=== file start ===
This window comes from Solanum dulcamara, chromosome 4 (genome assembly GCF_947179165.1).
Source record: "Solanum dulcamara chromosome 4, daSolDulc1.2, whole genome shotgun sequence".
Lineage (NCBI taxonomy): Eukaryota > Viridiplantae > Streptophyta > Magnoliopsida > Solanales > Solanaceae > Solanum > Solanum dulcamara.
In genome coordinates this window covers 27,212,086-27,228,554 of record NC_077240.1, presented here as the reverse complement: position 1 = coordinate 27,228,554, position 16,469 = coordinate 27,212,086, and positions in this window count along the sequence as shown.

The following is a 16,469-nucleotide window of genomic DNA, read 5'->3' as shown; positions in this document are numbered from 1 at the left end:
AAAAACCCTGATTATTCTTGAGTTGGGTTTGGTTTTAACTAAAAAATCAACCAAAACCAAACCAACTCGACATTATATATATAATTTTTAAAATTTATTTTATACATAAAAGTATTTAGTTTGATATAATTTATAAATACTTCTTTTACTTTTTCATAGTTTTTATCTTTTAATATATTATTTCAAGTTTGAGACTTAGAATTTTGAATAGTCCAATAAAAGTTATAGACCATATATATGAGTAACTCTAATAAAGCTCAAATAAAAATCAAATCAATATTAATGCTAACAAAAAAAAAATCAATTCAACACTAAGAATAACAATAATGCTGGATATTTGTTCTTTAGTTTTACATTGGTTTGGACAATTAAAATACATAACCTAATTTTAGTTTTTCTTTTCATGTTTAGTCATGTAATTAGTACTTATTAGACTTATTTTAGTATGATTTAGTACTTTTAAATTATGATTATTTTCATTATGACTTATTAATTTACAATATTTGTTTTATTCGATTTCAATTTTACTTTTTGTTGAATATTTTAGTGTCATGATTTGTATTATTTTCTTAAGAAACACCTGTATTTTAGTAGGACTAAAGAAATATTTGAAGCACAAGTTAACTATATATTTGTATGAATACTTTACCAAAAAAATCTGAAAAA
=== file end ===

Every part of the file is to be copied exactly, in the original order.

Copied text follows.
This window comes from Solanum dulcamara, chromosome 4 (genome assembly GCF_947179165.1).
Source record: "Solanum dulcamara chromosome 4, daSolDulc1.2, whole genome shotgun sequence".
Lineage (NCBI taxonomy): Eukaryota > Viridiplantae > Streptophyta > Magnoliopsida > Solanales > Solanaceae > Solanum > Solanum dulcamara.
In genome coordinates this window covers 27,212,086-27,228,554 of record NC_077240.1, presented here as the reverse complement: position 1 = coordinate 27,228,554, position 16,469 = coordinate 27,212,086, and positions in this window count along the sequence as shown.

The following is a 16,469-nucleotide window of genomic DNA, read 5'->3' as shown; positions in this document are numbered from 1 at the left end:
AAAAACCCTGATTATTCTTGAGTTGGGTTTGGTTTTAACTAAAAAATCAACCAAAACCAAACCAACTCGACATTATATATATAATTTTTAAAATTTATTTTATACATAAAAGTATTTAGTTTGATATAATTTATAAATACTTCTTTTACTTTTTCATAGTTTTTATCTTTTAATATATTATTTCAAGTTTGAGACTTAGAATTTTGAATAGTCCAATAAAAGTTATAGACCATATATATGAGTAACTCTAATAAAGCTCAAATAAAAATCAAATCAATATTAATGCTAACAAAAAAAAAATCAATTCAACACTAAGAATAACAATAATGCTGGATATTTGTTCTTTAGTTTTACATTGGTTTGGACAATTAAAATACATAACCTAATTTTAGTTTTTCTTTTCATGTTTAGTCATGTAATTAGTACTTATTAGACTTATTTTAGTATGATTTAGTACTTTTAAATTATGATTATTTTCATTATGACTTATTAATTTACAATATTTGTTTTATTCGATTTCAATTTTACTTTTTGTTGAATATTTTAGTGTCATGATTTGTATTATTTTCTTAAGAAACACCTGTATTTTAGTAGGACTAAAGAAATATTTGAAGCACAAGTTAACTATATATTTGTATGAATACTTTACCAAAAAAATCTGAAAAA